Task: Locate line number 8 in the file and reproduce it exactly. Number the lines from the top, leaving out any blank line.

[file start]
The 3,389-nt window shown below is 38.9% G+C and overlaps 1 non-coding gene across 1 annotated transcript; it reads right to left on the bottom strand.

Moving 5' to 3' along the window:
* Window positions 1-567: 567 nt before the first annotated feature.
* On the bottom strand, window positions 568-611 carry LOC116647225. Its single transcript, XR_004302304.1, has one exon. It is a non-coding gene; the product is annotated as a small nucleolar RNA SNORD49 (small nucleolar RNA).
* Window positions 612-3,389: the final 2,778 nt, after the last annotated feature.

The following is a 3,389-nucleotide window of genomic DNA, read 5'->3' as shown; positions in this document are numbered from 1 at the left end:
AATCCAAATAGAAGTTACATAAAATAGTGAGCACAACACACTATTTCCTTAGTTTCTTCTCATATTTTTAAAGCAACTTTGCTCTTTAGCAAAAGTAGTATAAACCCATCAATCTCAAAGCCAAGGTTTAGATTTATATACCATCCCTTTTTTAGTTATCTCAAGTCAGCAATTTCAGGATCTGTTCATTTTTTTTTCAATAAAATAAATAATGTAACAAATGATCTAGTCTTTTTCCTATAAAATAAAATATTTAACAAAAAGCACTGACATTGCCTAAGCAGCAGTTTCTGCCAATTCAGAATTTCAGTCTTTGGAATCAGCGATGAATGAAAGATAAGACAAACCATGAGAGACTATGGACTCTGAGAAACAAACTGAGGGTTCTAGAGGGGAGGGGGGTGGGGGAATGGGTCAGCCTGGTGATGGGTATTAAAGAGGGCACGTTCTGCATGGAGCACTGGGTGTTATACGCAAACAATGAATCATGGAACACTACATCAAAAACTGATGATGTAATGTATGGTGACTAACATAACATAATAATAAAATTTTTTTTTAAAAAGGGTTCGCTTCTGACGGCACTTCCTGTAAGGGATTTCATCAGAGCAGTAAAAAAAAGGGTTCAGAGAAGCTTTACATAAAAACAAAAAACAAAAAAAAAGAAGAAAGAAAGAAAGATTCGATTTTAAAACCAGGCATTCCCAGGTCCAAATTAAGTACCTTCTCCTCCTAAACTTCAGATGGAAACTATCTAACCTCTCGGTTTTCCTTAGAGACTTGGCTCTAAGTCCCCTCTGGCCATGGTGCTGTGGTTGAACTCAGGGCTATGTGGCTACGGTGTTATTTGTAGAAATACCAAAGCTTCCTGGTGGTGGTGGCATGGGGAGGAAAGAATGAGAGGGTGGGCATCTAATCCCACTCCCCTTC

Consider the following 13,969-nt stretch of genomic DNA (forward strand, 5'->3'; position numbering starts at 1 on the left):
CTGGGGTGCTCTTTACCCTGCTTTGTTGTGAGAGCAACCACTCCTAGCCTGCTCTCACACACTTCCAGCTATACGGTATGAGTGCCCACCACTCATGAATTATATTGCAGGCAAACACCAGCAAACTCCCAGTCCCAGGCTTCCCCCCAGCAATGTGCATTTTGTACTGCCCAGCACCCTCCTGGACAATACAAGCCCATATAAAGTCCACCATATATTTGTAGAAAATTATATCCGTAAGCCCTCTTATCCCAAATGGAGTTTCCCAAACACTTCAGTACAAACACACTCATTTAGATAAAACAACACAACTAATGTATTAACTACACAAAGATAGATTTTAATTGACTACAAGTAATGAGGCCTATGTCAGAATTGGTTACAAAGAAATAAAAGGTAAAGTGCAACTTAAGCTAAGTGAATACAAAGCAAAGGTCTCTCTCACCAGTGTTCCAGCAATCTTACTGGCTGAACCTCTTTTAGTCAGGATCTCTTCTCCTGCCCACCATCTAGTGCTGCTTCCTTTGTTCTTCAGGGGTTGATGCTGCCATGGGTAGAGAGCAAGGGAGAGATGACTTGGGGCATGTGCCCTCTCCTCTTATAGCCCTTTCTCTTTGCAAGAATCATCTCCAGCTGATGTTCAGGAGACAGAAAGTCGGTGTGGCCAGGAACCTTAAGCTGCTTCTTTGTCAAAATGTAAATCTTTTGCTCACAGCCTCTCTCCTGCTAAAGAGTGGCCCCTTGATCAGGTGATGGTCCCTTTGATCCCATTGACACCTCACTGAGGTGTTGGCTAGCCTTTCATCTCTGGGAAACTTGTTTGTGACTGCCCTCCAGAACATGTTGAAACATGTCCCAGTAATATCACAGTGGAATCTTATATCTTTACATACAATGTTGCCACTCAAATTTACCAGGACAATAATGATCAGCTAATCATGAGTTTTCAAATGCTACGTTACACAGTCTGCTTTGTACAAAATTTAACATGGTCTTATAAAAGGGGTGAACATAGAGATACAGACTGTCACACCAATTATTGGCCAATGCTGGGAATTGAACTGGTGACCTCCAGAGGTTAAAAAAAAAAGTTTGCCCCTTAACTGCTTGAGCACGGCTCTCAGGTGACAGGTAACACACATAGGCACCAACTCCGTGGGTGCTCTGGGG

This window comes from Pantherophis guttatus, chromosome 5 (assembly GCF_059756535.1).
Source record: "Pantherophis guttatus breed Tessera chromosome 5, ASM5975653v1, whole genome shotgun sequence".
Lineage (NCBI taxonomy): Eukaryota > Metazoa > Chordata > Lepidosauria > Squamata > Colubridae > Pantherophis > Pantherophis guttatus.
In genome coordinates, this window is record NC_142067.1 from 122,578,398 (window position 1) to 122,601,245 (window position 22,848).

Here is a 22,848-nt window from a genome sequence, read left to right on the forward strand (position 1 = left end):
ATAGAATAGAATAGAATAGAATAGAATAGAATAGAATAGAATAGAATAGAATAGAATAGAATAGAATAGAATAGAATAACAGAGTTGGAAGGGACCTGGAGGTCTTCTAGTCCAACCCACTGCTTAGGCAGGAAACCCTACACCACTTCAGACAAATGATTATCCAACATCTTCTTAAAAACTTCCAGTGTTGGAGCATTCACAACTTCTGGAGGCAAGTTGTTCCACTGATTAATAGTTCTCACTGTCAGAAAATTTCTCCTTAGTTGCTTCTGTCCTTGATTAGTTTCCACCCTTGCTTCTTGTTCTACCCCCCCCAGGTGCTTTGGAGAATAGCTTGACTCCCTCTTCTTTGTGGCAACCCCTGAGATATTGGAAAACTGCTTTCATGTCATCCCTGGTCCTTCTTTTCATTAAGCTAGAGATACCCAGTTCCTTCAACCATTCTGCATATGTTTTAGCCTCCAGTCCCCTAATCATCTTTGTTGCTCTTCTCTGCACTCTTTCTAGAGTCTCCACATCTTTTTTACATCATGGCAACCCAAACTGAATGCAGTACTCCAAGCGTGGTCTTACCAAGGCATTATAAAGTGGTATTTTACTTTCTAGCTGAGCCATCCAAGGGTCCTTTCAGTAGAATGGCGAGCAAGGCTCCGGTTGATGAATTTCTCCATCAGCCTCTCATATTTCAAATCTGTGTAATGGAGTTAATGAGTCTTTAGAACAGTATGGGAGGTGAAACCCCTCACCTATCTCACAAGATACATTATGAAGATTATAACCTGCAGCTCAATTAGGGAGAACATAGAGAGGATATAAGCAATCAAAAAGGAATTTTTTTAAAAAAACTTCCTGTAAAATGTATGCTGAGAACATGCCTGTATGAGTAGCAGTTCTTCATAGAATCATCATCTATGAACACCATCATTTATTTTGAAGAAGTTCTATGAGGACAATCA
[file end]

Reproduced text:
Consider the following 13,969-nt stretch of genomic DNA (forward strand, 5'->3'; position numbering starts at 1 on the left):